A General Theory of Crime
Michael R. Gottfredson and Travis Hirschi
"[The authors] present a tour de force critique of past research and offer nothing less than a theory that 'explains all crime, at all times.' . . . The intellectual weight of Gottfredson and Hirschi's efforts is . . . a 'must read' . . . provocative, brilliantly argued, and always challenging."—Robert J. Sampson, University of Chicago
"Most researchers who formulate theories of crime are timid, seeking to explain a small piece of the puzzle (e.g., gangs, female delinquency) at a specific point in time. Not so with Michael Gottfredson and Travis Hirschi. In A General Theory of Crime they present a tour de force critique of the past research and offer nothing less than a theory that "explains all crime, at all times." Normally such a claim would be dimissed by criminologists as wishful thinking, perhaps worse. But the intellectual weight of Gottfredson and Hirschi's efforts is forcing criminologists to take notice and rethink some cherished assumptions. Indeed, this book is a "must read" that is provocative, brilliantly argued, and always challenging."—University of Chicago
"This book is well worthy of study and provides a comprehensive and challenging reading of theory and data."—British Journal of Criminology
"This book presents powerful arguments, turns many neat phrases, shows that much criminology is confused about its purpose or blind to its inconsistencies, demonstrates the profound implications of its argument for criminology, generally, and for the ways it is studied, specifically, and will almost convince a reader that black is white. . . .This is an excellent book. Nobody interested in crime and deviance can afford to ignore it."—American Journal of Sociology
"A General Theory of Crime effectively battles misconceptions about crime, criminals, and appropriate law-enforcement techniques that have all too long dominated thinking in the United States."—Criminal Law Bulletin
"This book is clearly the most thought-provoking general criminological work since James Q. Wilson and Richard Herrnstein's Crime and Human Nature."—American Library Association
"[Out] of the various psychological theories of crime, none has had the comprehensive and cogent nature of this general self-control theory. This book is the most significant reconsideration of crime in decades. . . .Must reading for all social scientists interested in crime."—Contemporary Psychology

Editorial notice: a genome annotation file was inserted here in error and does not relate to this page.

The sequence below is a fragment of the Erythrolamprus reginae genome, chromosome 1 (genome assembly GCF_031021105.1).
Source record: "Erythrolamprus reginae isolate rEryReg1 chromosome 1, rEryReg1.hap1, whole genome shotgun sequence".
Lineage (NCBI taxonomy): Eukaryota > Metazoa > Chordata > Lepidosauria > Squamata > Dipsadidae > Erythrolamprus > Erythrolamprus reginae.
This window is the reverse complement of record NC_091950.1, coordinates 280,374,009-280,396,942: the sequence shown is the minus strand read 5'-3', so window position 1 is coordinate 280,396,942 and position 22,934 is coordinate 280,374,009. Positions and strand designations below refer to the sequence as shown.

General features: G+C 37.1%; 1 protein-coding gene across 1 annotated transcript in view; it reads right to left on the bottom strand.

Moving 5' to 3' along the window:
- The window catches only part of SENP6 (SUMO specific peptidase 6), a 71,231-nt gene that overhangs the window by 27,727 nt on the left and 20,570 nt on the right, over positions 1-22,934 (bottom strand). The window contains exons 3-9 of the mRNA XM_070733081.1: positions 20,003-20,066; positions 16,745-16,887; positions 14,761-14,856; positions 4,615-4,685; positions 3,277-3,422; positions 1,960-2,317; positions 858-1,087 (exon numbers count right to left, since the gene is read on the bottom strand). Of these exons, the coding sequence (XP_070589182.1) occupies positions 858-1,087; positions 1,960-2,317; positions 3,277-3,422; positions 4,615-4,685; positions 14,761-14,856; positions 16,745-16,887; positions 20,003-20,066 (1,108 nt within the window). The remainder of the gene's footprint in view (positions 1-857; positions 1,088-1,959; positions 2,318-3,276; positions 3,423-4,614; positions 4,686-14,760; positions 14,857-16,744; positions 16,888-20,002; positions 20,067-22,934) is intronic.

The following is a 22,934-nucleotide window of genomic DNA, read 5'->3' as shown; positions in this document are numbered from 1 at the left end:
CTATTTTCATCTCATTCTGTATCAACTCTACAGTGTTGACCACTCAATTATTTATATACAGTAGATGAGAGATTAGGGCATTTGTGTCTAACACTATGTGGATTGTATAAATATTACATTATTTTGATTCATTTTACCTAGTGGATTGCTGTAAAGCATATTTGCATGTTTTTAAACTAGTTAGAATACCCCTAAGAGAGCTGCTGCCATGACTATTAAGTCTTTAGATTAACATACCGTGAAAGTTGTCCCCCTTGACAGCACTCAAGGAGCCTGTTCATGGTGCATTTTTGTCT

By articulating a general theory of crime and related behavior, the authors present a new and comprehensive statement of what the criminological enterprise should be about. They argue that prevalent academic criminology—whether sociological, psychological, biological, or economic—has been unable to provide believable explanations of criminal behavior.
The long-discarded classical tradition in criminology was based on choice and free will, and saw crime as the natural consequence of unrestrained human tendencies to seek pleasure and to avoid pain. It concerned itself with the nature of crime and paid little attention to the criminal. The scientific, or disciplinary, tradition is based on causation and determinism, and has dominated twentieth-century criminology. It concerns itself with the nature of the criminal and pays little attention to the crime itself. Though the two traditions are considered incompatible, this book brings classical and modern criminology together by requiring that their conceptions be consistent with each other and with the results of research.
The authors explore the essential nature of crime, finding that scientific and popular conceptions of crime are misleading, and they assess the truth of disciplinary claims about crime, concluding that such claims are contrary to the nature of crime and, interestingly enough, to the data produced by the disciplines themselves. They then put forward their own theory of crime, which asserts that the essential element of criminality is the absence of self-control. Persons with high self-control consider the long-term consequences of their behavior; those with low self-control do not. Such control is learned, usually early in life, and once learned, is highly resistant to change.
In the remainder of the book, the authors apply their theory to the persistent problems of criminology. Why are men, adolescents, and minorities more likely than their counterparts to commit criminal acts? What is the role of the school in the causation of delinquincy? To what extent could crime be reduced by providing meaningful work? Why do some societies have much lower crime rates than others? Does white-collar crime require its own theory? Is there such a thing as organized crime? In all cases, the theory forces fundamental reconsideration of the conventional wisdom of academians and crimina justic practitioners. The authors conclude by exploring the implications of the theory for the future study and control of crime.
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